Catalogue Text - Woodwork exhibition
In 2000, following the publication in Australian Art Collector magazine of Edward Colless’ article about an early matchstick painting by Steven Carson, the artist was contacted by the director of an online gallery based in the United States. The gallery director wanted to place an order with Carson for one hundred and fifty large-scale works of the kind featured in Colless’ essay. The featured work, titled From 39,001 – 65,000, was constructed using around 25,000 dyed matchsticks glued one at a time to a wooden support. This may now seem like an amazing opportunity, however at the time it posed a major challenge for the artist. Based on the time it took to produce a single work, Carson calculated that to fill the order it would take around 25 years.
The individual pieces that comprise Steven Carson’s Woodwork series continue to explore correspondences in the generative and creative potential of labour and its measure and value. The application of thousands of coloured matchsticks to a wooden support to form vibrant geometric patterns has resulted in a collection of painted objects that both reflect the process of their creation as well as provoke dialogue focused on how they may be understood or valued.
The works seem to assert a formal independence, yet they comfortably exist as hybrids placed somewhere between painting and sculpture, design and décor, fine art and handicraft. Carson’s Woodwork paintings/painted objects derive from simple repetitive patterning undertaken over hundreds of hours. The matchsticks used within the works are painted by hand with layers of acrylic paint. Once dried, the coloured matches become the palette with which the works are created.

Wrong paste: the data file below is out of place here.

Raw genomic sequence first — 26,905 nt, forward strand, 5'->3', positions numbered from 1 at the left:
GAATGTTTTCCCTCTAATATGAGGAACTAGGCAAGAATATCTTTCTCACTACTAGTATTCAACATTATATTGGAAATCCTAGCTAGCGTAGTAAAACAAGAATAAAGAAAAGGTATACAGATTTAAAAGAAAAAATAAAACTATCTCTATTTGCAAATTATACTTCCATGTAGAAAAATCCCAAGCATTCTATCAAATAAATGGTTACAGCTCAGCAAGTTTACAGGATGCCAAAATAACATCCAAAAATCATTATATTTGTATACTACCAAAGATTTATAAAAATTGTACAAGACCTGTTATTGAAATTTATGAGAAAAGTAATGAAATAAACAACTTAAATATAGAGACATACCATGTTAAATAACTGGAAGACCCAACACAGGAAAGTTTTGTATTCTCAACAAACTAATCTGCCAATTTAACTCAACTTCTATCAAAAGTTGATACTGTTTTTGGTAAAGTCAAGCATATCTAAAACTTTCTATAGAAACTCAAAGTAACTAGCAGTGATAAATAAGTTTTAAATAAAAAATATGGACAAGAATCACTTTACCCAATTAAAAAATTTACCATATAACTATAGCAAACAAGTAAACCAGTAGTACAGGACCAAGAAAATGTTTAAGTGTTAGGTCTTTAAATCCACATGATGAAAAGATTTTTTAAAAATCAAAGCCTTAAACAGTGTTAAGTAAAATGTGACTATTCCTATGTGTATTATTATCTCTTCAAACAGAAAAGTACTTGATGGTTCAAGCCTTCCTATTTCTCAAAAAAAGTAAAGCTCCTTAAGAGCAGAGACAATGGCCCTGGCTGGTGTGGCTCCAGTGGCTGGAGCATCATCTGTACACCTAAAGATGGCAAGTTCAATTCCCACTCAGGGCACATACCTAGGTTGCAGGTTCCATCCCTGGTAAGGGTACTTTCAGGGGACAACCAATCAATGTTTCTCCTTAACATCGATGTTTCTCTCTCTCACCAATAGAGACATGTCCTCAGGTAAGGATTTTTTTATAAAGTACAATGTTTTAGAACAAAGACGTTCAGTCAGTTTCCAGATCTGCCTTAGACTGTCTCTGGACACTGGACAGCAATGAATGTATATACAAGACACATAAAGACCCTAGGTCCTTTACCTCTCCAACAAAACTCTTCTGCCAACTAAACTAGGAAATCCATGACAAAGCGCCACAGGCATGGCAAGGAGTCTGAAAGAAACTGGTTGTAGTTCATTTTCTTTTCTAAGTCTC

Of the earlier matchstick works Colless (2000, p.62) suggested that it was with “the dedication of a daft and masochistic hobbyist” that Carson approached these works. Admittedly, within the current series there may seem to be daftness in creating geometric abstract paintings with materials of the kind sometimes chosen by outsider or amateur artists, yet Carson achieves a balance between obsessive repetitive application and choice of an unconventional ‘art’ material to achieve a formal complexity and measured restraint.
While the pieces in the Woodwork series may have a kind of craftsy, hand made quality about them, they also suggest that they are the product of a cool awareness of mid 20th century geometric abstraction. Through a provocatively simple process, Carson establishes connections between his art-making, the creative activity of hobbyists and the everyday work of trades people. His approach to geometric abstraction is a wry gesture to an inclusive practice that draws upon basic carpentry skills as well as on the sort of activities designed to develop hand-eye coordination in children.
The matchsticks are intentionally ‘low’ art and whilst each matchstick has been painted by the artist, the paint was not applied with a brush wielded by the hand of a real painter. In fact brush and paint never came into contact with each other during the production of these works and Carson’s virtuosity with a brush might only be admired in the manner with which the PVA glue has been distributed across the surface of the wooden supports onto which the painted matchsticks are adhered.
It is Carson’s dedication to formal concerns that distances these works from the work of “daft hobbyists”, children or amateurs, although such references are welcomed by the artist into a reading of these wooden paintings.
There have been suggestions that the hours of labour that each of the current works represents might have been undertaken by a studio assistant in order to streamline the manufacture of the works. Carson notes ironically that to produce the instructions it would take longer than for him to do it all himself. The order of one hundred and fifty works remains unfilled, although the works in the Woodwork series expand the number in total that Steven Carson has produced to date.
Colless, E, 2000, ‘Steven Carson - Artist Profile’, Australian Art Collector, Issue 12, April–June 2000, pp.62-63.
Steven Carson’s Peel exhibition was presented at Dianne Tanzer Gallery, Melbourne 09/07/2005 - 06/08/2005.